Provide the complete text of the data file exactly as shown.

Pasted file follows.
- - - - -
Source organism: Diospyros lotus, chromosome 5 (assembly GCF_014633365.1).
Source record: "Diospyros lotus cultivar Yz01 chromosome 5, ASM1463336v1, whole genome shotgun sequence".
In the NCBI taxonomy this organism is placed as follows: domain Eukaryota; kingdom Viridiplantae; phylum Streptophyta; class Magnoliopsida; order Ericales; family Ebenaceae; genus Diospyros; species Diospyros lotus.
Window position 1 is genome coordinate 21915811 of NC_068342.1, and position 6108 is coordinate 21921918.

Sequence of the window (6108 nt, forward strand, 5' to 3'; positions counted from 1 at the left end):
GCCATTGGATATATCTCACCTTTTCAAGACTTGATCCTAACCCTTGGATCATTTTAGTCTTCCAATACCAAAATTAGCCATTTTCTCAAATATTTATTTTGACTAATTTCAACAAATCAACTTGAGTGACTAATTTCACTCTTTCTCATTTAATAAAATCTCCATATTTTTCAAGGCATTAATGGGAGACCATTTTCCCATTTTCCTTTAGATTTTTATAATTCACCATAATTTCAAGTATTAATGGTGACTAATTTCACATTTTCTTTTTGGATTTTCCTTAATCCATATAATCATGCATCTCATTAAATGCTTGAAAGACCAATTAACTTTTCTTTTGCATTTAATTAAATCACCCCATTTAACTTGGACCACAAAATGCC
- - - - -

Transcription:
Source organism: Diospyros lotus, chromosome 5 (assembly GCF_014633365.1).
Source record: "Diospyros lotus cultivar Yz01 chromosome 5, ASM1463336v1, whole genome shotgun sequence".
In the NCBI taxonomy this organism is placed as follows: domain Eukaryota; kingdom Viridiplantae; phylum Streptophyta; class Magnoliopsida; order Ericales; family Ebenaceae; genus Diospyros; species Diospyros lotus.
Window position 1 is genome coordinate 21915811 of NC_068342.1, and position 6108 is coordinate 21921918.

Sequence of the window (6108 nt, forward strand, 5' to 3'; positions counted from 1 at the left end):
GCCATTGGATATATCTCACCTTTTCAAGACTTGATCCTAACCCTTGGATCATTTTAGTCTTCCAATACCAAAATTAGCCATTTTCTCAAATATTTATTTTGACTAATTTCAACAAATCAACTTGAGTGACTAATTTCACTCTTTCTCATTTAATAAAATCTCCATATTTTTCAAGGCATTAATGGGAGACCATTTTCCCATTTTCCTTTAGATTTTTATAATTCACCATAATTTCAAGTATTAATGGTGACTAATTTCACATTTTCTTTTTGGATTTTCCTTAATCCATATAATCATGCATCTCATTAAATGCTTGAAAGACCAATTAACTTTTCTTTTGCATTTAATTAAATCACCCCATTTAACTTGGACCACAAAATGCC